I'd say the Post's quote of Phillips involves a mixed statement of fact and opinion by Phillips, and I don't know how it can be shown to be "false", in light of the various videos. Phillips did walk up to Sandman, but Sandman (as he has acknowledged) didn't try to move or get out of his way. So Sandman did in that sense block Phillips. Phillips perceived it, apparently, as threatening; Sandman says he didn't mean for it to be threatening, he was instead trying to defuse things by not moving. Phillips may have been mistaken in his subjective opinion of Sandman's intent, but not in the objective statement that Sandman blocked him from moving forward. 

The "didn't allow me to retreat" appears to be a reference to the fact (as is shown on all the videos) that the kids sort of encircled the Native American group after they had walked up to Sandman. It doesn't look like they did it to be threatening, but rather just get a better view of what was happening, but they did still encircle them. 

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4 minutes ago, gonzoron said:

There are many, many alternatives in choosing post-secondary education. There always have been.

Like I've said before,  I guess I am just stupid.

 

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41 minutes ago, Muda69 said:

I don't understand.

 

Ah, Muda, you may have finally hit on a good signature for yourself! This seems to be a common refrain from you.

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1 minute ago, Wabash82 said:

Ah, Muda, you may have finally hit on a good signature for yourself! This seems to be a common refrain from you.

Like I've said before,  I guess I am just stupid.

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2 hours ago, gonzoron said:

FED318B4-66D1-41A1-A382-4E2DC6BEA2A7.jpeg

Such as why you didn’t choose an alternative that was available at the time.

wonder how many people with a 1270 SAT get admitted to Harvard?....

Wonder if his political views helped him out...just a little......

Now if he had more outspoken conservative views, would a 1270 be enough?

IU's school of Informatics, Computing, and Engineering (SICE) requires a minimum 1350 SAT for a direct admit.

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16 minutes ago, TrojanDad said:

wonder how many people with a 1270 SAT get admitted to Harvard?....

Do you know what they call the guy who graduated last in his class in medical school?

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2 minutes ago, TrojanDad said:

wonder how many people with a 1270 SAT get admitted to Harvard?....

Wonder if his political views helped him out...just a little......

Now if he had more outspoken conservative views, would a 1270 be enough?

IU's school of Informatics, Computing, and Engineering (SICE) requires a minimum 1350 SAT for a direct admit.

Don't know, but you get recruitment letters from Harvard if you live in Montana and Nevada and have SAT scores of 1310.  1270's not far off.  Heck, George Bush had around 1200 and got into Yale.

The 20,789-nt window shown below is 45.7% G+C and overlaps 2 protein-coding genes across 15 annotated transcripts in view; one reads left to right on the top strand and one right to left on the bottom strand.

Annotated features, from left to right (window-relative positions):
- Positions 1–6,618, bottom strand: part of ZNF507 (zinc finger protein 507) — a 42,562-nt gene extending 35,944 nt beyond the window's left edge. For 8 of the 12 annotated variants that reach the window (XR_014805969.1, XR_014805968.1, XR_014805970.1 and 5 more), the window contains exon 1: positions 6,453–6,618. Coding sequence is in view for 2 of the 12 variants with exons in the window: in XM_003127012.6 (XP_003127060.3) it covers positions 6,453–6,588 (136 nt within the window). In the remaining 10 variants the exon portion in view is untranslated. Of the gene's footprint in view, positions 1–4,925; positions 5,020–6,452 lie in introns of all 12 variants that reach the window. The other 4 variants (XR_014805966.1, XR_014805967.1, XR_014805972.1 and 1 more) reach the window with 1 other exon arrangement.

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18 hours ago, foxbat said:

Don't know, but you get recruitment letters from Harvard if you live in Montana and Nevada and have SAT scores of 1310.  1270's not far off.  Heck, George Bush had around 1200 and got into Yale.

 

 

I think you and Gonzo both know the average student does not get admitted to Harvard with a 1270 SAT.  5% of all applicants are accepted.  They estimate "some students may be accepted with a SAT as low as 1455.

https://www.collegesimply.com/colleges/massachusetts/harvard-university/admission/

If the young man had been a conservative, and was outspoken against gun control, would Harvard admitted him with a 1270 SAT?  

Harvard.JPG

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48 minutes ago, TrojanDad said:

I think you and Gonzo both know the average student does not get admitted to Harvard with a 1270 SAT.  5% of all applicants are accepted.  They estimate "some students may be accepted with a SAT as low as 1455.

https://www.collegesimply.com/colleges/massachusetts/harvard-university/admission/

If the young man had been a conservative, and was outspoken against gun control, would Harvard admitted him with a 1270 SAT?  

Harvard.JPG

Your question is, of course, hypothetical, since such a student would never want to go to a leftist, elitist, effete academy of pinheadedry such as Harvard. He'd apply to a solid conservative institution in the Midwest, like U of C, or  Hillsdale, or go to one of the wellspring academies for renowned libertarian thinkers, such as Indiana State. 

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46 minutes ago, TrojanDad said:

I think you and Gonzo both know the average student does not get admitted to Harvard with a 1270 SAT

Sorry, but I didn't know that. I don't really make it a habit to check SAT requirements of a school unless I am interested in sending one of my children there or I just want to find fault with someone who did get into that school. Nor am I in the habit of researching SAT scores of kids I see in the news. What possible relevance does this have to the comparison between Sandmann and Hogg? Was Sandmann rejected by Harvard? 

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36 minutes ago, TrojanDad said:

I think you and Gonzo both know the average student does not get admitted to Harvard with a 1270 SAT.  5% of all applicants are accepted.  They estimate "some students may be accepted with a SAT as low as 1455.